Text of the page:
In 12 STRONG, a Special Forces unit of 12 Americans (including soldiers played by Chris Hemsworth, Michael Shannon, Michael Peña, and Travante Rhodes of Moonlight) is sent to Afghanistan shortly after 9/11 to assist a Northern Alliance general (Naveed Negahban). The team's overarching objective is to help take a Taliban stronghold city. To do so, they must overcome initial distrust between them and the general and navigate difficult country in which horses are the most practical form of travel. The unit's adventure is based on the now-declassified true story of the "horse soldiers" who represented America's first military response to the 9/11 attacks. 

Is it any good?

This is a solid war movie that manages to be patriotic while at least scratching the surface of the complexities of American involvement in Afghanistan. The filmmakers behind 12 Strong make a good effort to establish what these soldiers have at stake at home, but the movie's focus is on the action and their experience in country, rather than on characterization. Luckily, the movie has a fine cast, led by Hemsworth and the always-excellent Shannon and Peña; they do enough to make us buy who they are. And Rhodes has a touching side story with an Afghan boy. The action is well-staged, and the story moves along at a good clip. We're always generally aware of the objectives and the dangers. 

It can be unsettling to watch stories "based on" real events, especially those involving war. In virtually any big-screen adaptation, events and characters must be compressed. But in war movies, people's lives and deaths are at issue. And in a story spurred by the 9/11 attacks, there's a particular danger of extreme patriotism and the devaluing of human life. Fortunately, 12 Strong avoids much of that peril by staying tightly focused on the unit's mission. It avoids painting the Americans as too saintly -- though you do have to wonder how the Afghans might feel about being painted as secondary in the battles, especially in the climactic one. And it avoids taking a condescending view of the Afghan people, while simultaneously depicting some of the horrors of the Taliban regime. The movie also hints at the likely overall futility of extended U.S. involvement, as when one Afghan essentially says, "You're our allies today; you're our enemies tomorrow." The incredible feat these particular soldiers helped accomplish is a tale that should be told, even if the movie version is more competent than truly absorbing. Still, the story is intriguing (modern American soldiers ride into battle on horseback against machine guns and rocket launchers), and the performances are strong. Just don't expect it to make a deeply lasting impression.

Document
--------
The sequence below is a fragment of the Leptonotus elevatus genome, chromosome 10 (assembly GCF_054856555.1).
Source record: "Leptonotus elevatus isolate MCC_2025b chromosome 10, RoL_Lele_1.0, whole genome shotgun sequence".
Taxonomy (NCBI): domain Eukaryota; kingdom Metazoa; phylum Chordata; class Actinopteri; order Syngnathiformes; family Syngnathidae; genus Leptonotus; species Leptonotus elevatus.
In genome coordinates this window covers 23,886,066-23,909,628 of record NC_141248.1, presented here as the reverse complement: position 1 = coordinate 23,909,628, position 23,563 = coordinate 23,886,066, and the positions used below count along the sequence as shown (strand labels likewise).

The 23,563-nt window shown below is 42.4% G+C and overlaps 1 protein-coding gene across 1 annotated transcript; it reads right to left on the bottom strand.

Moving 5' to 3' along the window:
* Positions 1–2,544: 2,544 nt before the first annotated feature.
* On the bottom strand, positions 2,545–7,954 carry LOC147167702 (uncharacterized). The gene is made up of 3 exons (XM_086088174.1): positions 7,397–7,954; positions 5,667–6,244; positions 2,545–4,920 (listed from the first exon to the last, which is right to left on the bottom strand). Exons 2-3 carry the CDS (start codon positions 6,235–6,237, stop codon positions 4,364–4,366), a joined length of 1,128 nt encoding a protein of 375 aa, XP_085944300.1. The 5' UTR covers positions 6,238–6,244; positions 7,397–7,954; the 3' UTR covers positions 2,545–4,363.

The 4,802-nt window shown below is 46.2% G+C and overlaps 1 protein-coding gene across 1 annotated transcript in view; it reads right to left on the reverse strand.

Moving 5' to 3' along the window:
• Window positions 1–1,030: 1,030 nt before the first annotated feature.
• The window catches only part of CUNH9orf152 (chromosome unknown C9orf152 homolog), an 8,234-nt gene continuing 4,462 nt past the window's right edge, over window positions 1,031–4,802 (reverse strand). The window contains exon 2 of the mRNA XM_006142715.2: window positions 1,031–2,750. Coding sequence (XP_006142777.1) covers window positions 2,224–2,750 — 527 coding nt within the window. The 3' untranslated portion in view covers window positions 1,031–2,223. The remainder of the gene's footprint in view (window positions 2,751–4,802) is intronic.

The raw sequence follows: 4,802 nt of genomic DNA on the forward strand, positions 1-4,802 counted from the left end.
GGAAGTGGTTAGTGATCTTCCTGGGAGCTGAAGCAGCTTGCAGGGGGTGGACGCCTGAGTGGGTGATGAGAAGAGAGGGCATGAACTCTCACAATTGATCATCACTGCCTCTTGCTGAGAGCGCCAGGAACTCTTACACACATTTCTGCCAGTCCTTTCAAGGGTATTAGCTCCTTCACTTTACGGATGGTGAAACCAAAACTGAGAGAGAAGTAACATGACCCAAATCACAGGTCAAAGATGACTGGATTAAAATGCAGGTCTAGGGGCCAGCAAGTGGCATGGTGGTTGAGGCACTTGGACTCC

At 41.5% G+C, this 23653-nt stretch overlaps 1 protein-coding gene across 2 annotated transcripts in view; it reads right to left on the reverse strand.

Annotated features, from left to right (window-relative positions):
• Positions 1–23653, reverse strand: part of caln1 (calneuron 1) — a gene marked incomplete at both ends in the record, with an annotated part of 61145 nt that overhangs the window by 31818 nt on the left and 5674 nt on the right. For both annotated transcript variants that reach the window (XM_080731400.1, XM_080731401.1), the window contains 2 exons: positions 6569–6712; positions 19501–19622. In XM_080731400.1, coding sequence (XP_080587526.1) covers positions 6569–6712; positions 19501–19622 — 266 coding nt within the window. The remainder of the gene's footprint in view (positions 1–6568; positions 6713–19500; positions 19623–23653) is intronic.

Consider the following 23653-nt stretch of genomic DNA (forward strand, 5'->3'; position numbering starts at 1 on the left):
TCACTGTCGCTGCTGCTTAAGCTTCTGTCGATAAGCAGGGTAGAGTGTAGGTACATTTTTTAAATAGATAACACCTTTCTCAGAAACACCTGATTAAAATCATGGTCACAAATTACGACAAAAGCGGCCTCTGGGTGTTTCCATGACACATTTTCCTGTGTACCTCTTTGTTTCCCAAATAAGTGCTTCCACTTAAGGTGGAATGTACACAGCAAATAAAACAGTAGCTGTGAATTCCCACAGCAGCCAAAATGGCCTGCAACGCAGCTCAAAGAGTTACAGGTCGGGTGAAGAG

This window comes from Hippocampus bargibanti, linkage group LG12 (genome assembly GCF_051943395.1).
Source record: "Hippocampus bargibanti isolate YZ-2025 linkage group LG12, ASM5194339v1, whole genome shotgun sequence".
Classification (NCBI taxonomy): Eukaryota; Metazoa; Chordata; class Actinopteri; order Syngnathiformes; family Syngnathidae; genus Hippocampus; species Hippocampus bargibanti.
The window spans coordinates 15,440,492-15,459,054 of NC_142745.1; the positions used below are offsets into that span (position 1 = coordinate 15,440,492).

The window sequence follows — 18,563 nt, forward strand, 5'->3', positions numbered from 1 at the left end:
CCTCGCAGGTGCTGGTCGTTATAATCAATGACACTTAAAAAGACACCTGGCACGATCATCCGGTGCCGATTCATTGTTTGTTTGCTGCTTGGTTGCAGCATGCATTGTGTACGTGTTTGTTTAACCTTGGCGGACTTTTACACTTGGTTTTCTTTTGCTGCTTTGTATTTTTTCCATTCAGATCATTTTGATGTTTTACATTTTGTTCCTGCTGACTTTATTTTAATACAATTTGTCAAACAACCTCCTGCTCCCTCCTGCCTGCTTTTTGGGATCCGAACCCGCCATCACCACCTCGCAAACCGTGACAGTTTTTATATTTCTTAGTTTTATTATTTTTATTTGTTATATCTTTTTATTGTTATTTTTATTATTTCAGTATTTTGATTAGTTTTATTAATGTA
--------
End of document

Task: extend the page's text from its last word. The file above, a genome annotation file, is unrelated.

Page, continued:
Talk to your kids about ...

  • Families can talk about the messages that war movies like 12 Strong send. Is this a patriotic film? Does it make war seem "cool"? Does it make it clear that human beings die -- and kill -- in war? 

  • How accurate do you think this fact-based movie is? How could you find out more? Would it bother you if important details were changed or left out? Why do you think filmmakers might sometimes choose to tweak the facts?

  • How did the movie's violent scenes make you feel? Were they more or less upsetting than what you might see in a superhero/fantasy action movie? Why? What's the impact of media violence on kids?

  • How does the movie show the importance of communication, compassion, and teamwork? Why are these important character strengths?

Movie details